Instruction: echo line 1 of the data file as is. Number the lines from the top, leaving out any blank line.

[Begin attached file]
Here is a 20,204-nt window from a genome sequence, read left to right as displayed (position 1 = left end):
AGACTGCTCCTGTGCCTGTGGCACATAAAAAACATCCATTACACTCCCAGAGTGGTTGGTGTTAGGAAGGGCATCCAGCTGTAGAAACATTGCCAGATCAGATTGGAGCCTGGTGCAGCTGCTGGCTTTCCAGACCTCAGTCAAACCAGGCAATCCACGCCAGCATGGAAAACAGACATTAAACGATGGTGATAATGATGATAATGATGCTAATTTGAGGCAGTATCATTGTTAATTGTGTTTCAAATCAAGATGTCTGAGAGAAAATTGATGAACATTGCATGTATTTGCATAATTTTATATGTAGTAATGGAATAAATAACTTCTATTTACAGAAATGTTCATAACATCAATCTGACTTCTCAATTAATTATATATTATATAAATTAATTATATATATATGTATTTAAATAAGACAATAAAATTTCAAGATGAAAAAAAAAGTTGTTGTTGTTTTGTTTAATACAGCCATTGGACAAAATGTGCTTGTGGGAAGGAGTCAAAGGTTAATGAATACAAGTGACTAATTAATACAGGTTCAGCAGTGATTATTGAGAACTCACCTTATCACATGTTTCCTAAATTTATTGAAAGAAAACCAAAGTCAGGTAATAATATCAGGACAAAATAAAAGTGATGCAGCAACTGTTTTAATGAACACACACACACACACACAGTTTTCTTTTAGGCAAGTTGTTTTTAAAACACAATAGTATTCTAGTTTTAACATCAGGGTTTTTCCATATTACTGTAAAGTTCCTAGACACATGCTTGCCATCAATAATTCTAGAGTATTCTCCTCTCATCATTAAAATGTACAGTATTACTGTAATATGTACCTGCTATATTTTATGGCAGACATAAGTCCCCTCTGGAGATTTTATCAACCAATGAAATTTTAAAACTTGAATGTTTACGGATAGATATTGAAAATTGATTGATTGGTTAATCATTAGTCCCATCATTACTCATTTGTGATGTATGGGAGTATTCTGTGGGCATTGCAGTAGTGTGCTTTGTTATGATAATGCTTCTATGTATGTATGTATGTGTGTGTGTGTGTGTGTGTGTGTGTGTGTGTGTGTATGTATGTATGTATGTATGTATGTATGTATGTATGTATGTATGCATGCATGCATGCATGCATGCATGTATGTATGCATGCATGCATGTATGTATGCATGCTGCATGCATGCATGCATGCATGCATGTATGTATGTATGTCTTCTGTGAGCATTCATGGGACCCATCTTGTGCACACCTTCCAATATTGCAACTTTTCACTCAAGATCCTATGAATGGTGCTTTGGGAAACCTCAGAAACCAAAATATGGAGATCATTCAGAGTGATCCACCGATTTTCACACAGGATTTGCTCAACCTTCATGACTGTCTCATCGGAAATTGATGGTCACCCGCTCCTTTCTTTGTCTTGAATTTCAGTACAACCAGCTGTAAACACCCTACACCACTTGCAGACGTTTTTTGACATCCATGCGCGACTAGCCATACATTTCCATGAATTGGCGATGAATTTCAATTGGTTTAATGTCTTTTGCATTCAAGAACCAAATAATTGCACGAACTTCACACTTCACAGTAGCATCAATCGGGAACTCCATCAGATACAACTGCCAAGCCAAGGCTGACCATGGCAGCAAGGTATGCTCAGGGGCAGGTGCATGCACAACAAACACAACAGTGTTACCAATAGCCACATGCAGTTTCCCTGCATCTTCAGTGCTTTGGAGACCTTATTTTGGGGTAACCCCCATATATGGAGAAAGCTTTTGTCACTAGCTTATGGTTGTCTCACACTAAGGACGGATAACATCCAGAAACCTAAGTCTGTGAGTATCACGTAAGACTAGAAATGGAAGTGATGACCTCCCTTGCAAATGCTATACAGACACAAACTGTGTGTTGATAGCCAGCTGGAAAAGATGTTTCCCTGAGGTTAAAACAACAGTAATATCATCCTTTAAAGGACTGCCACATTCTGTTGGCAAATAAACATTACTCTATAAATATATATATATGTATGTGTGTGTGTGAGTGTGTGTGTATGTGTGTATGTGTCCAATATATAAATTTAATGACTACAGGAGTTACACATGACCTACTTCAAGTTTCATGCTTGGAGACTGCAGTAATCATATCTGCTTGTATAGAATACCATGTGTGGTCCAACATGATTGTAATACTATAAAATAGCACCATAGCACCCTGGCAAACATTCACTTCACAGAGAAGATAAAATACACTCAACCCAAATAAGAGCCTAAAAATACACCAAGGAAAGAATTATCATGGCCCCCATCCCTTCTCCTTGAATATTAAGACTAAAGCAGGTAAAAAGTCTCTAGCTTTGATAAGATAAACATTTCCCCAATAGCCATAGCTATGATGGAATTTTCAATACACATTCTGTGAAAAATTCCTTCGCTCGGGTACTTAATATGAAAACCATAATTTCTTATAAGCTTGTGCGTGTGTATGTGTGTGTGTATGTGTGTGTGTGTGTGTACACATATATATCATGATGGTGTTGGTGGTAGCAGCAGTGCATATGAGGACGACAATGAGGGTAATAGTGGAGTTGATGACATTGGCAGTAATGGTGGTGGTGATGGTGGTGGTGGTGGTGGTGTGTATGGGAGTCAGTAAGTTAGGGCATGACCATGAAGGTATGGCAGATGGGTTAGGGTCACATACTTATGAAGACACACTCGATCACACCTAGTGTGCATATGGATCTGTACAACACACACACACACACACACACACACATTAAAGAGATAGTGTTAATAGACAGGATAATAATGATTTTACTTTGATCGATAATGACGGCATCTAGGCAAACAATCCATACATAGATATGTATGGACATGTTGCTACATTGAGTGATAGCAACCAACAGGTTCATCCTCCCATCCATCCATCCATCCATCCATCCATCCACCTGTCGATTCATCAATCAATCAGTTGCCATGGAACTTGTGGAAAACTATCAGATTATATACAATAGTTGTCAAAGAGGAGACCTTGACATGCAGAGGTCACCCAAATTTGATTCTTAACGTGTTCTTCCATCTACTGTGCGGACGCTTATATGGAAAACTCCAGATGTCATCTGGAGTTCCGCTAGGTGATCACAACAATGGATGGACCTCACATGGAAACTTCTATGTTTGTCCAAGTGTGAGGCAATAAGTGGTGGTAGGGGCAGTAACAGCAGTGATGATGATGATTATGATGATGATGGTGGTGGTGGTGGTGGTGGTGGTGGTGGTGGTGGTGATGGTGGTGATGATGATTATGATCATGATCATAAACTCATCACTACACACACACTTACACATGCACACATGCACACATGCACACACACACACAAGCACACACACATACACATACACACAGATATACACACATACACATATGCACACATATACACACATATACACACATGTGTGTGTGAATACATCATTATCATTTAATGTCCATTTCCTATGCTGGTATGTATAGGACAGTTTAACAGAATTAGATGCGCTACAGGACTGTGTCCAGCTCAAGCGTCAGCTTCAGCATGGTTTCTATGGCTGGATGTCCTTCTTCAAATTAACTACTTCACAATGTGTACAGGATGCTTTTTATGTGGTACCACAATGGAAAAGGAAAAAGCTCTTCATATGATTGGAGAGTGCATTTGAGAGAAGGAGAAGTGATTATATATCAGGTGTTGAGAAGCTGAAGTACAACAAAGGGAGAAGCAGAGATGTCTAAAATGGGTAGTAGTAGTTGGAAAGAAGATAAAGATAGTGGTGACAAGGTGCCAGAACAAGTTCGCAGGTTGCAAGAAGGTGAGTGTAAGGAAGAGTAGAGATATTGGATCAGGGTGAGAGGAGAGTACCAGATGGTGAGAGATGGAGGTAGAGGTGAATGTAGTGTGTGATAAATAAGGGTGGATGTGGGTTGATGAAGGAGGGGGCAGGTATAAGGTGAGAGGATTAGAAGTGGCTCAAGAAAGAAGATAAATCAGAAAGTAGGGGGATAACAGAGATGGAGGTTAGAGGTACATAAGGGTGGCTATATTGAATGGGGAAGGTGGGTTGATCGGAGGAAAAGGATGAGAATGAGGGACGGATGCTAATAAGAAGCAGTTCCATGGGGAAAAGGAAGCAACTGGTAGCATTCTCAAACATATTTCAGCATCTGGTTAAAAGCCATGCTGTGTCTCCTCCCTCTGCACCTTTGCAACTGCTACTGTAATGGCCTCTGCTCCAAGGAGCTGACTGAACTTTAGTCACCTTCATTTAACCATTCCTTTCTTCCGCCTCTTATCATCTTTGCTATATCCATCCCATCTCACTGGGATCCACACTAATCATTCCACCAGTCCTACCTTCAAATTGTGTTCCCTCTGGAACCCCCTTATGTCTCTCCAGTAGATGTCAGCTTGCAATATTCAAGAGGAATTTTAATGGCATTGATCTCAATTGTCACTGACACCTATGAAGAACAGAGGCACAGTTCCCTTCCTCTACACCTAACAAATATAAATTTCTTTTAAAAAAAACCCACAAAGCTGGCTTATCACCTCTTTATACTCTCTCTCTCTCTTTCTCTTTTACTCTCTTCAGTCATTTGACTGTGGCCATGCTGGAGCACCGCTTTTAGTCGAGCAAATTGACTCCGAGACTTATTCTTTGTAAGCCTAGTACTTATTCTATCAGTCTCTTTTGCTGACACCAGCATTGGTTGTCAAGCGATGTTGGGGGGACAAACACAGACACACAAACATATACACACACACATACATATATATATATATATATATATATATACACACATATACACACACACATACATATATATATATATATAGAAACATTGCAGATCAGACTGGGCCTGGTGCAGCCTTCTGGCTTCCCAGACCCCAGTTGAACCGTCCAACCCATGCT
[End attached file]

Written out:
Here is a 20,204-nt window from a genome sequence, read left to right as displayed (position 1 = left end):